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S & H Concert Review

Schubert, Beethoven
, Orchestra of the 18th Century, Franz Bruggen, 27th May 2003, Barbican Centre (AR).

On forming the Orchestra of the 18th Century, Frans Bruggen explained:

"I founded my own orchestra, the Orchestra of the 18th Century, because orchestras of this type didn’t exist [in 1981]. I wanted a performing orchestra to tour with…We all know each other in our world so our orchestra consists of the best specialists drawn from 19 countries. It’s a project orchestra. It exists only for two or three periods each year but always with the same people. They fly into Amsterdam or London, or any central place and after a week’s rehearsal we go on tour."

Throughout the evenings immaculate playing this ‘project orchestra’ produced a unique sound: refined, delicately translucent textures, but with a great depth and richness not usually associated with ‘period’ playing, where the reduced string section, for instance, can often sound etiolated and wiry, and the period brass sound merely tinny. While this was a reduced orchestra (with just three double basses) it had as much weight and body as a full-scale ‘modern’ symphony orchestra.

Bruggen seems to be one those rare conductors who can negotiate (and overcome) the Barbican Hall’s notoriously reverberant and stifled acoustics. Throughout, the conductor mastered the marriage between space and sound, with the orchestral balance being perfectly judged, with none of the congestion or blurring which seem to be the rule at this venue.

While this seemed initially yet another ‘classical pops programme’ the results were far from routine or predictable: the reading of both scores was revelatory, making these very familiar favourites feel like premieres.

Unexpectedly for this ‘classical’ conductor, the first movement of Schubert’s Eight’ Symphony was taken very slowly, with the conductor adopting tempi reminiscent of Karl Bohm’s turgid, romantic reading of the ‘Unfinished’, but in a classical period style; a contradiction in terms in music!

In the second movement, Bruggen got the tempi perfectly, making the music flow organically. Throughout his beautifully prepared reading it was the incisive and crisp playing of the timpanist, using hard sticks, that gave this deeply moving performance a cutting edge. The use of hard sticks, essential for this tragic, brooding symphony, revealed the importance of the timpani part, so often obscured by the customary modern use of soft sticks.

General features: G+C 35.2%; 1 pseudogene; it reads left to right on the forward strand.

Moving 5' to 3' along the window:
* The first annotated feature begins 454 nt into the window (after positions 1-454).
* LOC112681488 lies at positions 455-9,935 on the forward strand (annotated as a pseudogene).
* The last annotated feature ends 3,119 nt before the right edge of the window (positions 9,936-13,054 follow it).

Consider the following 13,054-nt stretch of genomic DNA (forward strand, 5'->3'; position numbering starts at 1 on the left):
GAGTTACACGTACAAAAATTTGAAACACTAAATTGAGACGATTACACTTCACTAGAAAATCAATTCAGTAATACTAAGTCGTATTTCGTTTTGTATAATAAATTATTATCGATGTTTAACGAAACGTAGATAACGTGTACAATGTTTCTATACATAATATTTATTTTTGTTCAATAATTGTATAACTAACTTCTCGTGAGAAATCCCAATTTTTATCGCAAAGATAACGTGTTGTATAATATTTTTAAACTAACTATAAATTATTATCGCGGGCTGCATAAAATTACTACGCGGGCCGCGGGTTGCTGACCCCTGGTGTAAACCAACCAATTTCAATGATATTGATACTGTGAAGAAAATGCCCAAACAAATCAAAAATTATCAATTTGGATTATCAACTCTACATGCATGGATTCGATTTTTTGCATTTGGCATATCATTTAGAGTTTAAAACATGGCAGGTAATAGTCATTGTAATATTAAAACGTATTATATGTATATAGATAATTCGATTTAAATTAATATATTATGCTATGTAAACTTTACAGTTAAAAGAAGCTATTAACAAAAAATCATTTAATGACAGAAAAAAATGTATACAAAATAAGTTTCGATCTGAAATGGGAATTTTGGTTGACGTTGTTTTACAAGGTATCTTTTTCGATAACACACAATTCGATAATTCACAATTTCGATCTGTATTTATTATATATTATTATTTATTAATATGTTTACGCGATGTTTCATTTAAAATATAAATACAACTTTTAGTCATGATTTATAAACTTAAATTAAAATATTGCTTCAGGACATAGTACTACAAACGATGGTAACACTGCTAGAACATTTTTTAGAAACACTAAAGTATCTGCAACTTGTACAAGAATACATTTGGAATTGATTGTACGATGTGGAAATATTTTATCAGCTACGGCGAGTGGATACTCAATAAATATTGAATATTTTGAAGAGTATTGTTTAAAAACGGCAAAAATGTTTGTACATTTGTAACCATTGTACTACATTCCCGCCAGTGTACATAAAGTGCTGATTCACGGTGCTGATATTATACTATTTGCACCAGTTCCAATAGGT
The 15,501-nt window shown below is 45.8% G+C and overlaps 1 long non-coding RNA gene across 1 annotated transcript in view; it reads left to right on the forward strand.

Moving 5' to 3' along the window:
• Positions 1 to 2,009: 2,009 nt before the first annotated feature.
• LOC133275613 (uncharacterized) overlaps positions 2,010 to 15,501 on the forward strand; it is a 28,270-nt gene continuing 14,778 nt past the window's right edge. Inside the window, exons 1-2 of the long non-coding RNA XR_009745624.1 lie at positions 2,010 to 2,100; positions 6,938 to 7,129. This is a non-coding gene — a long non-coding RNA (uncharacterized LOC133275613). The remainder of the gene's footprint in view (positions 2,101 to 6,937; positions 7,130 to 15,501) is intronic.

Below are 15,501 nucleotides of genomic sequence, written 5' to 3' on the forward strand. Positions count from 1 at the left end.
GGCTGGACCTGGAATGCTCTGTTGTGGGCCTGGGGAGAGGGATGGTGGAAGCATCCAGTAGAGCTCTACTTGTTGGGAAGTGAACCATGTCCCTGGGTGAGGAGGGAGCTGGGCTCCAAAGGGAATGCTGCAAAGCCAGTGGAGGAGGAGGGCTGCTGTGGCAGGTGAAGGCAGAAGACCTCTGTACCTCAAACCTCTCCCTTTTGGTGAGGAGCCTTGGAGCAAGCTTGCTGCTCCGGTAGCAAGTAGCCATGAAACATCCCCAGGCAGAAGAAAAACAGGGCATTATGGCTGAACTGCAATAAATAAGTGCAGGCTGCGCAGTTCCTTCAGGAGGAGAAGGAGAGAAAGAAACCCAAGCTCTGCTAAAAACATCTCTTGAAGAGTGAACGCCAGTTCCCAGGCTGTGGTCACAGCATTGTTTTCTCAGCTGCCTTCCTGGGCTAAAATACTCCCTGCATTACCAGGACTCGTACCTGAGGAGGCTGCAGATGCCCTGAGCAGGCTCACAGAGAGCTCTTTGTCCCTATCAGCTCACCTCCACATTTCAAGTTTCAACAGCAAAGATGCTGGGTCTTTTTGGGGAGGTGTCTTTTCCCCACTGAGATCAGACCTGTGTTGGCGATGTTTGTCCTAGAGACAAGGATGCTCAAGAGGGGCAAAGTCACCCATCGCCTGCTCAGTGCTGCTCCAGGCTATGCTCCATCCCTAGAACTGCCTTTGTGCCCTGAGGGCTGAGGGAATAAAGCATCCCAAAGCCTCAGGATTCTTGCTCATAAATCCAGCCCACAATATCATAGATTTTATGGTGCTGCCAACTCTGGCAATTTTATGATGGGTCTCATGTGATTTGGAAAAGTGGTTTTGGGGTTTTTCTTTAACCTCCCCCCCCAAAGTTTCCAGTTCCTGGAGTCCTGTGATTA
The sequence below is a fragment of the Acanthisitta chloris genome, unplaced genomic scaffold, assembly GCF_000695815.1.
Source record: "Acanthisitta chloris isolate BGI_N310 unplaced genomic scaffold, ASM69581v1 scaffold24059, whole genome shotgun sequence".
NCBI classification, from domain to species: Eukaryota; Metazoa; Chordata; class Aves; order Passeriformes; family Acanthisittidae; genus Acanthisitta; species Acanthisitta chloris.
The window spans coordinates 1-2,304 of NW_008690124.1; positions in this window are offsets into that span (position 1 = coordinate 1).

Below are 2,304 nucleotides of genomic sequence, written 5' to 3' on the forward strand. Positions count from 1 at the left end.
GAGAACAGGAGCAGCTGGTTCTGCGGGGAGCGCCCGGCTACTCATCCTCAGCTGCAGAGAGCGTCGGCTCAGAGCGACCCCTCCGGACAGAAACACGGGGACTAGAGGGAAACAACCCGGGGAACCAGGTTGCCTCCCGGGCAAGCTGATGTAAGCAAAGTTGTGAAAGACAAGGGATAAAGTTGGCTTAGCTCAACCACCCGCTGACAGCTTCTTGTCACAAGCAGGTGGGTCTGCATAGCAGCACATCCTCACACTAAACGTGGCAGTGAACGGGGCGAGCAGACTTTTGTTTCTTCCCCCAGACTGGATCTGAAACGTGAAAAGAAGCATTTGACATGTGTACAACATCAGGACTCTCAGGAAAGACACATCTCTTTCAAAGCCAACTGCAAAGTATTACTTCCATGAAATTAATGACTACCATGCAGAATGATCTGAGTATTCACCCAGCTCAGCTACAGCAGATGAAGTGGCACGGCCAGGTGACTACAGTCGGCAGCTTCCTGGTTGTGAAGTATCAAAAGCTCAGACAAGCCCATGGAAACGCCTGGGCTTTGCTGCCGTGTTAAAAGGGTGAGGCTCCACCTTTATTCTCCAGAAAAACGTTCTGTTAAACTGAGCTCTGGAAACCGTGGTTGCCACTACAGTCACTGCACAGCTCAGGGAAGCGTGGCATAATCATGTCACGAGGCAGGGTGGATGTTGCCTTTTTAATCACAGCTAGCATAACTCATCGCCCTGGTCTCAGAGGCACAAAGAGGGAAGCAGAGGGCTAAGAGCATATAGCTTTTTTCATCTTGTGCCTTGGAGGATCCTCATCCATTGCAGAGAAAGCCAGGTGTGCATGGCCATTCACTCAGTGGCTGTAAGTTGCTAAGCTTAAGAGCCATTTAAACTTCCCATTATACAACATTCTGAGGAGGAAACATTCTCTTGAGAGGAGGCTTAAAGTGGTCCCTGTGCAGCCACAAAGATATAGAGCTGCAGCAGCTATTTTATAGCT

Bruggen’s performance of Beethoven’s Third Symphony ‘Eroica’ was a carefully thought out performance, with structure, dynamics and orchestral balance having total unity. The first movement - Allegro con brio - taken with the exposition repeat, had a lucidity and lean economy verging on the skeletal: this was Beethoven stripped bare of rhetorical excess with the structure of the music shining through. Again, the use of hard sticks gave this movement greater intensity and bite, particularly in the tight, assertive closing bars.

The Marcia funebre: Adagio assai was taken at a brisk pace but in the context of Bruggen’s ‘period’ performance it did not feel rushed, and the drama and tension were well sustained. With the short Scherzo, the woodwind were perfectly balanced, with all the intricate detail coming through, while the horns barked beautifully.

Bruggen launched straight into the Finale: Allegro molto making the music sing with the angular dance rhythms accentuated amidst the swirling woodwind and strings. The closing passage for sustained strings and flute was very subdued and measured which created even greater suspense and tension before the orchestra launched into the closing bars, which exploded with penetrating brass and timpani.

‘Period instrument’ orchestras can be a bit of a lottery – one can never be sure that the music will not sound merely anachronistically ‘quaint’. This doubt was quickly put to flight by Bruggen’s total mastery of his orchestral resources, and his highly intelligent reading of the works. What made his ‘period’ approach so refreshing was the incredible orchestral detail which came through in both works, revealing innovatory, even revolutionary, elements and textural beauties often submerged by today’s standardised, streamlined treatment of Schubert and Beethoven.

Alex Russell


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